March 10 , 1933 OLD ENGLISH MASTIFF TYPE [To the Editor of ‘Our Dogs’] - Sir , - I have read with great interest the various letters which have appeared from time to time in your widely written journal on Mastiff type , despite the fact that it is 35 years ago since I left the Old Country for Australia , during at least 30 years of which no Mastiffs have been seen at the Antipodes . Nevertheless, I do not think I should be tempted to enter in any controversy over type were it not that the article in the December number of the Kennel Gazette from the pen of Mr Edmund Oliver has tickled the vanity of one who perhaps felt a trifle sore that he had been so completely forgotten that no reference to him appeared in the various letters you published for , after all , I did breed and (or) exhibit a considerable number of high class Mastiffs , including Chs. Frigga , Frigga Secunda and Elgiva , Sir Stafford , Cardinal Beaufort , Ethelred , Osburga II ( which like her dam , Frigga Secunda , was never beaten) , Estella , and Elfrida – all good prize winners. Mr Oliver makes an unimportant error in the reference to the illustration in Rawdon Lee’ ‘Modern Dogs’ of which he says ‘ Frigga Secunda (31601) , the model of the illustration of both the fawn and the brindle types ‘, for there was not one but two Mastiffs in the picture , viz. , Frigga and her daughter , Frigga Secunda . Mr Wardle drew both from life at my place at Balham. Subsequently Mr Rawdon Lee changed the sex of F. Secunda in the picture and altered the colour of Frigga to brindle , for both were , of course fawns . I think that if Mr Oliver will again refer to the illustration he will notice at once that there were two , not one , illustrated , so dissimilar are the heads . Photographs which I have received , and illustrations which I have seen , chiefly in your journal , have shown me , perhaps more clearly than any change in type might struck those on the spot ( as insidious changes are not so easily noticed as those of a more sudden character) , a distinct trend towards St. Bernard type .
Though he had his faults , like other dogs , Dr Sidney Turner’ [afterwards Mr Taunton’] Hotspur (see below at left) was accepted at his time as the most perfect-headed Mastiff , short and really truncated in foreface . Compare it with the present-day winners whose heads comform more to the type advocated by Wynn , Nichols , Walker , Hutchings and even Taunton himself . Possibly present-day Mastiffs are sounder in limb than many of those of three or four decades back , but they are not the type of Hotspur, Beaufort , Crown Prince , Montgomery , Peter Piper, and those with which I won , to mention the few I can remember . They did conform the most perfect and almost perfectly worded standard even drawn up by any breed , so far as type went . Leyton Jim (see below at right) , Secunda’ cousin & Peter Piper’ brother I have referred to that which has for so long struck me as a somewhat foreign- ie , St Bernard-type in the dogs depicted to-day , which , however , is less conspicuous than it was a few years ago , and an incident which occurred many years back lends colour to my belief in a St. Bernard cross .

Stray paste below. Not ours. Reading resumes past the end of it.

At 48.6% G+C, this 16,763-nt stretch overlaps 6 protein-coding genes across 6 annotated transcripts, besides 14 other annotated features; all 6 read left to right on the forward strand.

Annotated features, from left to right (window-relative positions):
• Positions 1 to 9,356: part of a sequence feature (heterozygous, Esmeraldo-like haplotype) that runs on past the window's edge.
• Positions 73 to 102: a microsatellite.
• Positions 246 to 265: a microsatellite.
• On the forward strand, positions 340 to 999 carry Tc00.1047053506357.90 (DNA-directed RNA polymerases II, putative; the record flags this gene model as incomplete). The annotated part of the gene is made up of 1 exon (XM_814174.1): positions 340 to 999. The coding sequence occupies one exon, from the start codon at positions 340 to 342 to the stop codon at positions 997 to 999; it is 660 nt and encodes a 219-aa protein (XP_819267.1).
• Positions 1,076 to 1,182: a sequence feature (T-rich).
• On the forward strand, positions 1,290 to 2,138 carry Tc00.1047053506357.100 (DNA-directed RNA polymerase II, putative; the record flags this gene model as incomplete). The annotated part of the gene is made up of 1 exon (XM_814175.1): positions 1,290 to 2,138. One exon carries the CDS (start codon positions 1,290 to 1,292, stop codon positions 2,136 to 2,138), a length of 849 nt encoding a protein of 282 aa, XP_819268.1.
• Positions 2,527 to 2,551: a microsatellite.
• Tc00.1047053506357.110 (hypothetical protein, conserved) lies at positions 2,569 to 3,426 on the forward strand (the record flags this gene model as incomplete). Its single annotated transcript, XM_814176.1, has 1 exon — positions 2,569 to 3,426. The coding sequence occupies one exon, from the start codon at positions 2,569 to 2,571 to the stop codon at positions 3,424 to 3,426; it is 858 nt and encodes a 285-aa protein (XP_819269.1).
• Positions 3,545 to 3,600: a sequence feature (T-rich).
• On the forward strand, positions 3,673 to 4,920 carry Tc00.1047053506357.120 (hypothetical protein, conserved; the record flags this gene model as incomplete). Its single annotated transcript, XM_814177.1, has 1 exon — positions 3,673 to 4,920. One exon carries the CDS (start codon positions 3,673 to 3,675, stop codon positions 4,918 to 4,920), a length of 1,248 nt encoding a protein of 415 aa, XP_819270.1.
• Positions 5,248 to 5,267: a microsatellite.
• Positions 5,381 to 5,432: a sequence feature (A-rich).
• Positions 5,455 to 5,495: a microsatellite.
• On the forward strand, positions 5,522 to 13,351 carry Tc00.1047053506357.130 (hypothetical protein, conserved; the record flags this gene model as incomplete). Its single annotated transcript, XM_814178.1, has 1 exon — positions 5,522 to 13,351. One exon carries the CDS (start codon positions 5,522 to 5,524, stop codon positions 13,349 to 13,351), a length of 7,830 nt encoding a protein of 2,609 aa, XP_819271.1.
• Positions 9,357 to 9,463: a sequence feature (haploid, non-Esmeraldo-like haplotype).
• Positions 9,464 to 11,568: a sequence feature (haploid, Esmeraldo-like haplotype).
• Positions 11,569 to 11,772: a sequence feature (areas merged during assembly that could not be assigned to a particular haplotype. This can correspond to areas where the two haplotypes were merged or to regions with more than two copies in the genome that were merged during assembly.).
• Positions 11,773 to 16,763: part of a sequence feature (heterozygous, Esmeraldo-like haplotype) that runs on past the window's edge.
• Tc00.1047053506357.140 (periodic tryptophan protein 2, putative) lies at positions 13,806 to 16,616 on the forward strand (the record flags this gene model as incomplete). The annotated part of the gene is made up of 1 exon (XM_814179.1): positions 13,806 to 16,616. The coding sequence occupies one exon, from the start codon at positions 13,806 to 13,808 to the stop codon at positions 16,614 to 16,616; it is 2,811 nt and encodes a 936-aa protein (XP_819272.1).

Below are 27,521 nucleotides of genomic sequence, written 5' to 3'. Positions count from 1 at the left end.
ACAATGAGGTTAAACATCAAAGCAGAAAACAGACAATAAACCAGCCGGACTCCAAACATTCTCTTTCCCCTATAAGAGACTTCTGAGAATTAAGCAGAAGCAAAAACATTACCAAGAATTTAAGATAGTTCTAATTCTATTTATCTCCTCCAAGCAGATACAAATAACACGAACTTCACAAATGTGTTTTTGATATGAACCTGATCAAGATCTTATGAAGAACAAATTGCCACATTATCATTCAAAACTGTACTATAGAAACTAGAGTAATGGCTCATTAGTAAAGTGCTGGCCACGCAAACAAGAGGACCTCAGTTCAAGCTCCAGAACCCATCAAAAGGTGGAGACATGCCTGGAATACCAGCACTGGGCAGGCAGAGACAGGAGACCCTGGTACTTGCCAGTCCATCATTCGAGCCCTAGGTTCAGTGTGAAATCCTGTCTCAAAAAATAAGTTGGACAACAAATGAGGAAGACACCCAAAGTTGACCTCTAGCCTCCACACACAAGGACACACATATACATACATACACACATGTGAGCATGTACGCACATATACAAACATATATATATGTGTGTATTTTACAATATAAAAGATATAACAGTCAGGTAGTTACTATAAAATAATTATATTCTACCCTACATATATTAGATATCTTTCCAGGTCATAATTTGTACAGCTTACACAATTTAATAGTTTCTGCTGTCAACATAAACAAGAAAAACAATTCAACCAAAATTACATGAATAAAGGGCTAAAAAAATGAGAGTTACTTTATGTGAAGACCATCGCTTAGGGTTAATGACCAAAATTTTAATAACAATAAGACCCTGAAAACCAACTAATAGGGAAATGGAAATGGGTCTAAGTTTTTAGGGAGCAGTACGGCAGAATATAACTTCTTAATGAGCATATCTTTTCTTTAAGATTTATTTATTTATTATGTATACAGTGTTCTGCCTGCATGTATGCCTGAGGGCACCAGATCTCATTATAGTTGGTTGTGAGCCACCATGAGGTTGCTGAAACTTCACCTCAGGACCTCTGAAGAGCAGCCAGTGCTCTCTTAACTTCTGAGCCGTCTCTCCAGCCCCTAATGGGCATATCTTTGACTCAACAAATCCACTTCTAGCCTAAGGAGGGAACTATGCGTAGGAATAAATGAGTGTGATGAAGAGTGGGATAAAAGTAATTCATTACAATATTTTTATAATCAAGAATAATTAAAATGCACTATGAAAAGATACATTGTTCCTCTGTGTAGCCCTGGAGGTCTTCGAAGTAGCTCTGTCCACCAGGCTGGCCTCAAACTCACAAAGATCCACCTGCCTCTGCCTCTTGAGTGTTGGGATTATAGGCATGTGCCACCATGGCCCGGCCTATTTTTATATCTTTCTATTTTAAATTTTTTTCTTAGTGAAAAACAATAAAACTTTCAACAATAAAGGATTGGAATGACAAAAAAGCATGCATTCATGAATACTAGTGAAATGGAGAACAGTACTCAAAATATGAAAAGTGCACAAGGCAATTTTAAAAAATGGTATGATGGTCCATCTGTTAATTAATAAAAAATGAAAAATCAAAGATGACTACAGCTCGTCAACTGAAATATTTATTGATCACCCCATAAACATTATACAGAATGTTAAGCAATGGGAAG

Now , before I deal with the incident referred to , I should like to remind those who are still in the game and to inform those who came into it afterwards , that at the end of the last century breeders had got into a cycle from which extrication was well-nigh impossible , for the prominent strains of Beau and Crown Prince has been so almost exclusively bred that there was difficulty – it was almost impossible to find an outcross . In July 1891 , I journeyed from London to Hereford with a view to mating Frigga Secunda with one of Capt. Piddocke’ dogs at Brampton Park. Owing to delay in getting service I left the bitch , but while at Brampton Park I naturally saw all there was to be seen at Capt. Piddocke’ beautiful home .
That which I saw included a smooth St. Bernard bitch which had been sent by her owners , Dr Inman and Mr Ben Walmsley who were at that time showing in partnership , to be mated with Capt. Piddocke’ famous winner , ch. Ogilvie , a brindle . About that time Inman and Walmsley were not so conspicuous in the show ring as they had been , and they remained more or less in obscurity for two or three years , when they suddenly resumed exhibition with a team of smooth of remarkable quality , one or more showing evidence in markings and colour of the Mastiff cross – always assuming that the bitch I saw at Brampton Park had in due course produced a litter by Ogilvie . I am , of course , aware that because a St. Bernard was crossed with a Mastiff to improve the first-named breed , it is not proof that a similar cross was made to save the Mastiff from extinction , which I firmly believe was inevitable .
Ethelred , Elgiva’ sire & Peter Piper’ cousin. Farther , among the dogs I owned was the before-mentioned Ethelred . He was a truly magnificent animal , big , strong , sound , and a good winner , but it must be admitted he was a deep red or dark tawny with dark shadings , apart from the orthodox black mask , and had a coat of unorthodox length especially on forequarters and thighs . Whence did these attributes come ? Could they not have been atavism to the St. Bernard ? Yours , &c , Sidney , New South Wales .- CC Rice